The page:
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04/08/2021

National: Jury told aunt of alleged child abuse victims expressed shock during interviews

Jury told aunt of alleged child abuse victims expressed shock during garda interviews

The trial is being heard at a temporary courtroom at Croke Park

A woman accused of abusing her niece and nephew said she was being blamed for things she did not do during garda interviews, a trial of six people has heard.

The six family members, who can't be named for legal reasons, are accused of abusing three children between 2014 and 2016.

The accused are the parents, aunts and uncles of the children. They range in ages from 27 to 56 and live in various locations in Munster. The parents are also accused of neglecting five of their children. All of the accused have denied the charges against them.

Reporting restrictions are in place to protect the welfare and identities of the children.

Today, the jury heard details of six garda interviews with the children's aunt which took place over two days in March 2018. The trial has heard the children were taken into care in 2016.

The 35-year-old woman has pleaded not guilty to three counts of sexual assault at locations in Munster on unknown dates between August 18, 2014 and April 28, 2016.

Her 49-year-old husband has pleaded not guilty to 12 counts including rape, sexual assault and sexual exploitation at locations in Munster on unknown dates during the same period.

The woman told gardai that the children were her sister's children, that she got on well with the children and did what she could for them. Gardai asked if she had concerns for the children's welfare and she said "yes".

Gardai asked her if she had ever seen anything "untoward" in the house and she described an incident she said she had witnessed with no other adults present.

She said she made the children's parents aware of what she had seen and said they just laughed at her. She said she had not witnessed any other inappropriate behavior of the nature alleged.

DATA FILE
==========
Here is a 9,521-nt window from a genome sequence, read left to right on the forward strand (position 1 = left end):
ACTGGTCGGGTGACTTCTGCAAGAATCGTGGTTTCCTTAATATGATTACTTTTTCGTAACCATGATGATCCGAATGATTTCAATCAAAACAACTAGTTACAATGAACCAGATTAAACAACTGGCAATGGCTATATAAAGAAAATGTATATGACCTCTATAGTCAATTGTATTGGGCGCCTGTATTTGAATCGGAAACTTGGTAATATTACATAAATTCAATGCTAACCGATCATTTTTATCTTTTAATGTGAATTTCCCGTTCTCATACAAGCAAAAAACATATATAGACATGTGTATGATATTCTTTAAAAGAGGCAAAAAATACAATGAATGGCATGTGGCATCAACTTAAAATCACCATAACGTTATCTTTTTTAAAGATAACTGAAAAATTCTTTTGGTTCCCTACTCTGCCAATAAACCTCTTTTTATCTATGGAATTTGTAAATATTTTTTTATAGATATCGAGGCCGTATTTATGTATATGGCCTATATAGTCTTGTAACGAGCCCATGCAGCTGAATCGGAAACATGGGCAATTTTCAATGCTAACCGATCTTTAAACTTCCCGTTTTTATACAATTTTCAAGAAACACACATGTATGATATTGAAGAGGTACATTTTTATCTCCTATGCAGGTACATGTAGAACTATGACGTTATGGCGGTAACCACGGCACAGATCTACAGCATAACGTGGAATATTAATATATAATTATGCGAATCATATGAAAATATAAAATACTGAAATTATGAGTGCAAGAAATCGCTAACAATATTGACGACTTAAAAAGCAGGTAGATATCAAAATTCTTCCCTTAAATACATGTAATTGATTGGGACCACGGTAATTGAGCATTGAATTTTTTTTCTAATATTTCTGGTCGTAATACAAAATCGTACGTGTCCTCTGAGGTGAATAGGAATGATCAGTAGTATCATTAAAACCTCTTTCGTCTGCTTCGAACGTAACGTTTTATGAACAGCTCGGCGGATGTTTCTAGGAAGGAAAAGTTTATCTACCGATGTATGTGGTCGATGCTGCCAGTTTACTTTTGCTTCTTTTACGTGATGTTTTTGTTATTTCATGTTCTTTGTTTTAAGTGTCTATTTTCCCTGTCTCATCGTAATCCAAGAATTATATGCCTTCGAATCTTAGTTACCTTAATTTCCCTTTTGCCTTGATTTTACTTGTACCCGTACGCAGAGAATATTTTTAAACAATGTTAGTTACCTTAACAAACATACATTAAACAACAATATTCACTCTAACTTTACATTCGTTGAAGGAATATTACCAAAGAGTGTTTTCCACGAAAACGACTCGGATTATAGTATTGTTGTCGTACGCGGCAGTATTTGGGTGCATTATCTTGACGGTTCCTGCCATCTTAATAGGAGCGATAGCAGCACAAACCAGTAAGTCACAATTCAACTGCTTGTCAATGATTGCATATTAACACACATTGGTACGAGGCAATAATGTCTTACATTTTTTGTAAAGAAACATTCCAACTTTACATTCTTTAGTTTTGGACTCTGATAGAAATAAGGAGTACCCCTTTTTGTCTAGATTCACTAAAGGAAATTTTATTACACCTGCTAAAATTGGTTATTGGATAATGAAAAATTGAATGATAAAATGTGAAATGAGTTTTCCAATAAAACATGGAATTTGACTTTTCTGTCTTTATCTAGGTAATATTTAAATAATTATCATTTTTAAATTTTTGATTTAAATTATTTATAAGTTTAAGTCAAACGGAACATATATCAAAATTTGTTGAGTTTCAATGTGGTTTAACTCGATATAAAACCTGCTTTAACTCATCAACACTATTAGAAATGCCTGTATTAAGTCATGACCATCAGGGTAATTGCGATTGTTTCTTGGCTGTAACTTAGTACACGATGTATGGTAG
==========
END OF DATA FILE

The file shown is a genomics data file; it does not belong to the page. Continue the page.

Gardai asked her if she was surprised they had called to her and she said she was "shocked" as she did not know what she was supposed to have done.

Gardai read extracts from the statement of one of the boys to the woman and she told them in relation to the allegation made: "Nothing like that happened in my house."

"Never in my life would I have done something like that," she responded to another question. She told gardai she was getting blamed for things she did not do.

When asked why the children would say what they had, she responded that she didn't know what went on in children's heads.

Gardai asked her if it was "right" the behavior that went on in the house and she responded: "No." They asked her if she had ever seen her husband do anything to the kids and she told them she had never seen any of it.

The woman asked gardai in her second last interview what was going to happen to her. They told her they could only control what was happening in that room.

"I will accept what the kids are saying is the truth," she told gardai, before asking to consult with her solicitor.

When she returned she told gardai that she had not done anything to the children and did not see anything going on in her home.

Gardai put it to her that she had accepted what the child had said. The woman told them that she couldn't accept something that she didn't do or see.

"I know I told you it was the truth but it actually isn't," she told gardai.

She later told gardai she couldn't tell the truth about something she did not see or do.

Gardai read further extracts of the children's allegations to her and she responded that she had not done that to the child.

They asked her if she was sorry for what she had done and she responded she was sorry for what happened. They asked her again and she said she couldn't say sorry for something she hadn't done.

In her final interview, the woman told gardai she had to accept what was said but that it wasn't the truth.

The trial continues before Mr Justice Paul McDermott and a jury.

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